“The convent was already under renovation, and it was close to the cathedral,” Murphy explained to the reporter, “which, of course, is my cathedral and it makes sense that if I could be close to my cathedral, I should be.”

After the story broke, one angry Catholic wrote to Newsday, “On behalf of practicing Catholics in the Rockville Centre diocese, I would like to remind Bishop William Murphy of one simple fact: St. Agnes Cathedral is not his cathedral; it belongs to all of the members of the diocese.”

Another wrote, “Thank you, Bishop Murphy, for so clearly demonstrating the arrogance of the current leadership within the Roman Catholic church. That arrogance, combined with the leadership’s cultural ignorance, will be significant in redefining the role of the Catholic church in our society.”

If the bishop thought that a story in Newsday, with pictures, would clear the air and correct “misinformation,” another story was about to break that would compound his problems in the community. A few days after the story about his new residence appeared, it was reported that Catholic Charities in the Rockville Centre diocese is terminating a $1.1 million home care program that will no longer serve 500 indigent, mentally ill people on Long Island. The service will end in December. Catholic Charities attributed its decision to “mounting expenses.”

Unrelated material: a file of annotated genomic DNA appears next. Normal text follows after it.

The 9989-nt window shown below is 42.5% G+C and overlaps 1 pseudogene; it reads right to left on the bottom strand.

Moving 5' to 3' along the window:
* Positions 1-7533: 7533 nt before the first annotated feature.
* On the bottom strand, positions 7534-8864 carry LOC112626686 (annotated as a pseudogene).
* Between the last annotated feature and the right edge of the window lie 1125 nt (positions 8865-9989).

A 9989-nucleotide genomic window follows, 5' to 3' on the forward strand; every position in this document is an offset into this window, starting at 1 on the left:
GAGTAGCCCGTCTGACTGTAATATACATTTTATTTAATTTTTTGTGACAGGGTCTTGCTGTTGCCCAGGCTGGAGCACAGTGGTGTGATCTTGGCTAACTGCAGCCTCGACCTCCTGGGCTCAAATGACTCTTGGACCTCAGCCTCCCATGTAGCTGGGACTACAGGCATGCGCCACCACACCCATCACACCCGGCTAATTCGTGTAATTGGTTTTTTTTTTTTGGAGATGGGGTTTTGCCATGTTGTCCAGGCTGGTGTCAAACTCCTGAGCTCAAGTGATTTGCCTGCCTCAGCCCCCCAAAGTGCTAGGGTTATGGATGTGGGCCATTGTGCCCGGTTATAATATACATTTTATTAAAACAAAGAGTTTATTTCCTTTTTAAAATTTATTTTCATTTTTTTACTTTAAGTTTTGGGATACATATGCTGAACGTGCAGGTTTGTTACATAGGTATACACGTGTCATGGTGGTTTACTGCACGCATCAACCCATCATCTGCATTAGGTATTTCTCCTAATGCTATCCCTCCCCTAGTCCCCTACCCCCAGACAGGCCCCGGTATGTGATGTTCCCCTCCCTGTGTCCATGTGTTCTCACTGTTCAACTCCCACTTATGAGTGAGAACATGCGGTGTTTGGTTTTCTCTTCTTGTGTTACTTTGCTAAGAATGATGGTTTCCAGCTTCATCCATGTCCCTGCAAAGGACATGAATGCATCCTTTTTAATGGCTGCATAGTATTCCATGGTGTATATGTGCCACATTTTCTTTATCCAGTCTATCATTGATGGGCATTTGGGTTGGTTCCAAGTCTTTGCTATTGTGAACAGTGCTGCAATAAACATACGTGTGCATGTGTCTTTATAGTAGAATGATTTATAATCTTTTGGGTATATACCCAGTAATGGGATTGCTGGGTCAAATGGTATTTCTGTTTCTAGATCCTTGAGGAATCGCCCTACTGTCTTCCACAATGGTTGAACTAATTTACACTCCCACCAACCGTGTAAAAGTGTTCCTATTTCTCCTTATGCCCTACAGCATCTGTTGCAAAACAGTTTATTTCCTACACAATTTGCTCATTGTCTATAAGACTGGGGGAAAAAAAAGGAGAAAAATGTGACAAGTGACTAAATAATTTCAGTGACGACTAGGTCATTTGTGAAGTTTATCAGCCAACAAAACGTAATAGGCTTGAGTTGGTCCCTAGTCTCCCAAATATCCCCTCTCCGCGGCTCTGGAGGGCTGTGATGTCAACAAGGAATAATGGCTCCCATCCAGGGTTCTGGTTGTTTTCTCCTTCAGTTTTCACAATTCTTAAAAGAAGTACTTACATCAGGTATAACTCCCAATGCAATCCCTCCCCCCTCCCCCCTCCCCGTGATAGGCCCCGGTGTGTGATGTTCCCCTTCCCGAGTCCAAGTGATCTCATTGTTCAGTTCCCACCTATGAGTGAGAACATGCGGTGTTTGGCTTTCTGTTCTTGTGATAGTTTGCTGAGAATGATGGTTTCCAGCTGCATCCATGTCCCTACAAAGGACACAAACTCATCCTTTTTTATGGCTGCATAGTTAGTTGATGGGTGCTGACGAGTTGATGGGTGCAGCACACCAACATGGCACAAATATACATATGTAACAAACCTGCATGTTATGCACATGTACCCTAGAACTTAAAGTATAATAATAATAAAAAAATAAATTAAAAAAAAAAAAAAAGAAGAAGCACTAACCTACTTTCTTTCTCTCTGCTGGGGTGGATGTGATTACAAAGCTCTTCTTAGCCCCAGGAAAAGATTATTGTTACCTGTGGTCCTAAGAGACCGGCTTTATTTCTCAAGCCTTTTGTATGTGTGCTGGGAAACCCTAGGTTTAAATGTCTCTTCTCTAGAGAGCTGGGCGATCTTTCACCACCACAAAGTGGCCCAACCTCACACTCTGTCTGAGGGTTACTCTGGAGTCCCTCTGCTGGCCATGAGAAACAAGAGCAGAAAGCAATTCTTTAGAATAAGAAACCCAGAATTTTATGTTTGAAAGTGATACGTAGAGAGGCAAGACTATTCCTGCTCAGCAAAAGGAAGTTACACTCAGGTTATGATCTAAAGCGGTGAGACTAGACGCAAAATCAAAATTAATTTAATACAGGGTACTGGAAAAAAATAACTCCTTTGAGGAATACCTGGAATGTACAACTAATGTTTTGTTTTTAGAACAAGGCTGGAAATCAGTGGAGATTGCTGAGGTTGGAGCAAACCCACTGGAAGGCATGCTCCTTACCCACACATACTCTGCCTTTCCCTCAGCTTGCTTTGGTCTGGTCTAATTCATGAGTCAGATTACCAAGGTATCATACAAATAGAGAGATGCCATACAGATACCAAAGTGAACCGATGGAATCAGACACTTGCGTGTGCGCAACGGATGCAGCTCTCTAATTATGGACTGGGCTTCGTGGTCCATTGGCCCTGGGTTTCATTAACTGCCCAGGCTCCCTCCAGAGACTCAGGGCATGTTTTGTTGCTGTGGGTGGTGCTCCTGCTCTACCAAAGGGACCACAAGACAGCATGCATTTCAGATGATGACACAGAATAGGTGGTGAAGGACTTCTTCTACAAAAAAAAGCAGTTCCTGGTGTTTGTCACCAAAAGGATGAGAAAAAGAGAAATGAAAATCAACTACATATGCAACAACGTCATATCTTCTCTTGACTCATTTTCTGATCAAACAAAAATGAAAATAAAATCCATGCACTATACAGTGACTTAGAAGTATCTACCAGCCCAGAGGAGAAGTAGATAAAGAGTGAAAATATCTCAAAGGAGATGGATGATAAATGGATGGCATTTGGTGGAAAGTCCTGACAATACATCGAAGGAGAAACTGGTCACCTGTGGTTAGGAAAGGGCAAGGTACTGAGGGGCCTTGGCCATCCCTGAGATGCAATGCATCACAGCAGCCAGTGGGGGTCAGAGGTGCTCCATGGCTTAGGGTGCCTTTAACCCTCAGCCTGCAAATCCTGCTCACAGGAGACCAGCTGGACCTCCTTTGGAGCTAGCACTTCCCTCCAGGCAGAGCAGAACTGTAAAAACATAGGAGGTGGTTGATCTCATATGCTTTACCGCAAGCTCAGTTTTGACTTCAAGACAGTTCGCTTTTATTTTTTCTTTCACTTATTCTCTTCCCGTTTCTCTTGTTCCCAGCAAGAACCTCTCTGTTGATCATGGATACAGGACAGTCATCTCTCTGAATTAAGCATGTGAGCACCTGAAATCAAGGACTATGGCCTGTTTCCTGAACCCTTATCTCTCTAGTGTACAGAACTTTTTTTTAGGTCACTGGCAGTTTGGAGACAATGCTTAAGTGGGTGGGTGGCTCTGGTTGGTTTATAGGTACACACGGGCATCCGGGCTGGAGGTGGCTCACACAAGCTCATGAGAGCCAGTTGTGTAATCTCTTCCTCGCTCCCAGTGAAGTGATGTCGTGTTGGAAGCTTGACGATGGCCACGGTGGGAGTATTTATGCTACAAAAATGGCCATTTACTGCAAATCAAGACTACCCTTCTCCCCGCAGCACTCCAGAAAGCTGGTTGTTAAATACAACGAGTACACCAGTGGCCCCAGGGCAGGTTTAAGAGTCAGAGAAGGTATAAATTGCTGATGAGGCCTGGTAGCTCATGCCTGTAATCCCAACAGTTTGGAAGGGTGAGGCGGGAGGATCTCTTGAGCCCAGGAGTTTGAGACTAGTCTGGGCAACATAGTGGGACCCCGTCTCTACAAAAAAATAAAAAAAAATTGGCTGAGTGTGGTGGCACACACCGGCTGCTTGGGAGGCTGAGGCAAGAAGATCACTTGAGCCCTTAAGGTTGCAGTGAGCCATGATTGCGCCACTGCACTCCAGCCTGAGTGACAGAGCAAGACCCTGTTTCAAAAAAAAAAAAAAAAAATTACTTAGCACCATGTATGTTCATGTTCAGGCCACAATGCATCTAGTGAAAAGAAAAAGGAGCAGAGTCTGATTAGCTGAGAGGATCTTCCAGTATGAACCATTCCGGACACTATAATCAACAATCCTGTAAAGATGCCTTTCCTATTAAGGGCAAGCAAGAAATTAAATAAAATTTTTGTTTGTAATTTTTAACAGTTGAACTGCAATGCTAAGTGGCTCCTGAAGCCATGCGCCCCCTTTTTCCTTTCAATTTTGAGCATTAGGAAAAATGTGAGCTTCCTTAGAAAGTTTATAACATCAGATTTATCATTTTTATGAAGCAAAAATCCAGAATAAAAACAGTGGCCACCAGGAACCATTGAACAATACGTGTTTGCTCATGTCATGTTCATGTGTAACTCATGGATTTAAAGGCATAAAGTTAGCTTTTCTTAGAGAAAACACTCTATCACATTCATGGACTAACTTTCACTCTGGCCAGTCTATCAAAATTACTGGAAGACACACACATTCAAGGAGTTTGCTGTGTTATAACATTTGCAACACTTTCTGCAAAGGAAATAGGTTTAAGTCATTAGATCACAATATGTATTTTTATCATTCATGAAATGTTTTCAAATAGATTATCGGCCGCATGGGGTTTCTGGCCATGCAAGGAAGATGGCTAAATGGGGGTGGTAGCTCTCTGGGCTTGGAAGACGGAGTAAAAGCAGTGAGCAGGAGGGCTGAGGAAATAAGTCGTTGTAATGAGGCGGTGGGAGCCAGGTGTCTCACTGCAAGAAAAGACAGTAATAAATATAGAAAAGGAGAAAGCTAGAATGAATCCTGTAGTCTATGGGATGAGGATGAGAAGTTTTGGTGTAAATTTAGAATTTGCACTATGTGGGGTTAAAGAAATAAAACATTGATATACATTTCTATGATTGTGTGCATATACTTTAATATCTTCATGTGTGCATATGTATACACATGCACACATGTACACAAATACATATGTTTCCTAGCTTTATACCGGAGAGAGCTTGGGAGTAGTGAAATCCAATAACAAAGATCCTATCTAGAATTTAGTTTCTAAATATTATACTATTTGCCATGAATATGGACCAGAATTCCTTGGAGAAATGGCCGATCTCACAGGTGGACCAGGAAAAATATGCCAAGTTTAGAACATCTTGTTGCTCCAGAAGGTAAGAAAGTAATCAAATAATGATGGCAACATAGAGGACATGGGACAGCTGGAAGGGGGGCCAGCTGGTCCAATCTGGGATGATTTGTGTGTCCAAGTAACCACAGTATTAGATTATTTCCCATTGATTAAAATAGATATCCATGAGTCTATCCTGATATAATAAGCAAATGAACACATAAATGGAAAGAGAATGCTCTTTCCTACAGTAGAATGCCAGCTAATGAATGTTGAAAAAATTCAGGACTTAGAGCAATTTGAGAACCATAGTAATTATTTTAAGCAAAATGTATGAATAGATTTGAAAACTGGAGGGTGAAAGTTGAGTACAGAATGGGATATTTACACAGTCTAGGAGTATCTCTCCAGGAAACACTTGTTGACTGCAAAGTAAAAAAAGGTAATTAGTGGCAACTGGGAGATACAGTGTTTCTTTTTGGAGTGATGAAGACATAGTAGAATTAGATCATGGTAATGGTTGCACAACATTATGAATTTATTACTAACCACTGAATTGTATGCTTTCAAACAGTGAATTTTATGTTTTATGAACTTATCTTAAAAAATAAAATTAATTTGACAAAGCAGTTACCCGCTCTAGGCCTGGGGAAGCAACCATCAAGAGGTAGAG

“It’s interesting that our deficit [$140,000] is about the same amount as what the church is spending on the kitchen appliances and Oriental rugs in the [bishop’s] residence,” Kate Bishop, the program’s coordinator, fumed to the press. “Our mission is to serve people who are marginalized and disenfranchised. For them to turn around, with no notice, and end the program, is horrible.”

This is not the first time that the Rockville Centre diocese has come under criticism for its financial priorities. A few months ago, Murphy drew some fire when he hired Howard Rubenstein Associates, one of the most high-powered, and high-priced, public relations firms in the country to develop public relations strategies in the wake of the priests’ sex abuse scandal. It may have been Rubenstein who advised Murphy to invite the press to describe his new residence for the public. (* see clarification box below)